No one can fully prevent a child or teen from experiencing cyberbullying, but you can help your child become more resilient by building up their strengths and social support and by intervening quickly if a bullying incident occurs. Cyberbullying is serious, and it’s not something that any parent should have to deal with alone. Turn to other parents, school professionals, and mental health professionals to get the help and support that you and your child need.    

1Elizabeth Englander, Edward Donnerstein, Robin Kowalski, Carolyn A. Lin, Katalin Parti. (2017). Defining Cyberbullying. Pediatrics, 140 (Supplement 2), S148-S151.

2Kowalski, R., & Fedina, C. (2011). Cyber bullying in ADHD and Asperger Syndrome Populations. Research in Autism Spectrum Disorders, 5(3), 1201-1208.

3Mishna F. (2003). Learning Disabilities and Bullying: Double Jeopardy. Journal of Learning Disabilities. 2003;36(4), 336-347.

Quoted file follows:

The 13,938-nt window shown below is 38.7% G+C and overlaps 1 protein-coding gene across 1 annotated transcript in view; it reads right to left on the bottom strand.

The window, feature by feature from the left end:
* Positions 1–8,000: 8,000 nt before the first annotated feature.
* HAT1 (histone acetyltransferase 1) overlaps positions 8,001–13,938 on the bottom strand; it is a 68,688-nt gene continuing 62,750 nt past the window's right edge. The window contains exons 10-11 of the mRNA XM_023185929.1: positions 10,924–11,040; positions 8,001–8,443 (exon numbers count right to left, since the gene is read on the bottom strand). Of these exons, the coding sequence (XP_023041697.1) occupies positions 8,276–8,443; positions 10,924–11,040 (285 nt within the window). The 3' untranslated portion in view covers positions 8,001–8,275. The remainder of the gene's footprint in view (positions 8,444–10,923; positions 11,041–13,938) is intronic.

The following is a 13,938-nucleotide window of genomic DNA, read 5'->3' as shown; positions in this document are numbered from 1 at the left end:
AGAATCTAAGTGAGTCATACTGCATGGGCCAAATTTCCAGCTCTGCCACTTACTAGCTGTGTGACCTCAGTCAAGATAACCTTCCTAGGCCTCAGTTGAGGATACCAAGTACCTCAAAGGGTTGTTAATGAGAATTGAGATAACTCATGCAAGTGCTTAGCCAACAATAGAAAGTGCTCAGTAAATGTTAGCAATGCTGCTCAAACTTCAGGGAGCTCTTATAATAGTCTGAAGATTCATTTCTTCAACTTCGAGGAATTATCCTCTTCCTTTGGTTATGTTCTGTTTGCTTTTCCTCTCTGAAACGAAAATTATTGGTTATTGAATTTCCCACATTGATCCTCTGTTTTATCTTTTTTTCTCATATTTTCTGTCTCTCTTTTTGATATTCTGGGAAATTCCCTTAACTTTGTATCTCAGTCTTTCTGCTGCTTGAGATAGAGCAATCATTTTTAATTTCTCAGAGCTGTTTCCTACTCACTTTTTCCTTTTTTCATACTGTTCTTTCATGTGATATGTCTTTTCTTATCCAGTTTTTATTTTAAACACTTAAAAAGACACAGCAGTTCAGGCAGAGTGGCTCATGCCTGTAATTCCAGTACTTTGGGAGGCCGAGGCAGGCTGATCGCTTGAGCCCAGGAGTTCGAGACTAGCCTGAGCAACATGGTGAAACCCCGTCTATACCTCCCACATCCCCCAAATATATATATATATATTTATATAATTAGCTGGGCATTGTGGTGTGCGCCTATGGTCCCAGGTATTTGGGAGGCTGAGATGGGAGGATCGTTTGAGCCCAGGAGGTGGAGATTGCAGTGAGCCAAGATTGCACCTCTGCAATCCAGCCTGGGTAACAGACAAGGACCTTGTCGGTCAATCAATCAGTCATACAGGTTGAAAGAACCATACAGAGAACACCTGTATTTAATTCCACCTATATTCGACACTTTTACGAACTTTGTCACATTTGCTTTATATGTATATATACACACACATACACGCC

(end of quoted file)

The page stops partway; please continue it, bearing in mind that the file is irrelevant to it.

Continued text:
Mary Rooney, Ph.D., is a licensed clinical psychologist in the Department of Psychiatry at the University of California San Francisco. Dr Rooney is a researcher and clinician specializing in the evaluation and treatment of ADHD and co-occurring behavioral, anxiety, and mood disorders. A strong advocate for those with attention and behavior problems, Dr. Rooney is committed to developing and providing comprehensive, cutting edge treatments tailored to meet the unique needs of each child and adolescent. Dr. Rooney's clinical interventions and research avenues emphasize working closely with parents and teachers to create supportive, structured home and school environments that enable children and adolescents to reach their full potential. In addition, Dr. Rooney serves as a consultant and ADHD expert to Huntington Learning Centers.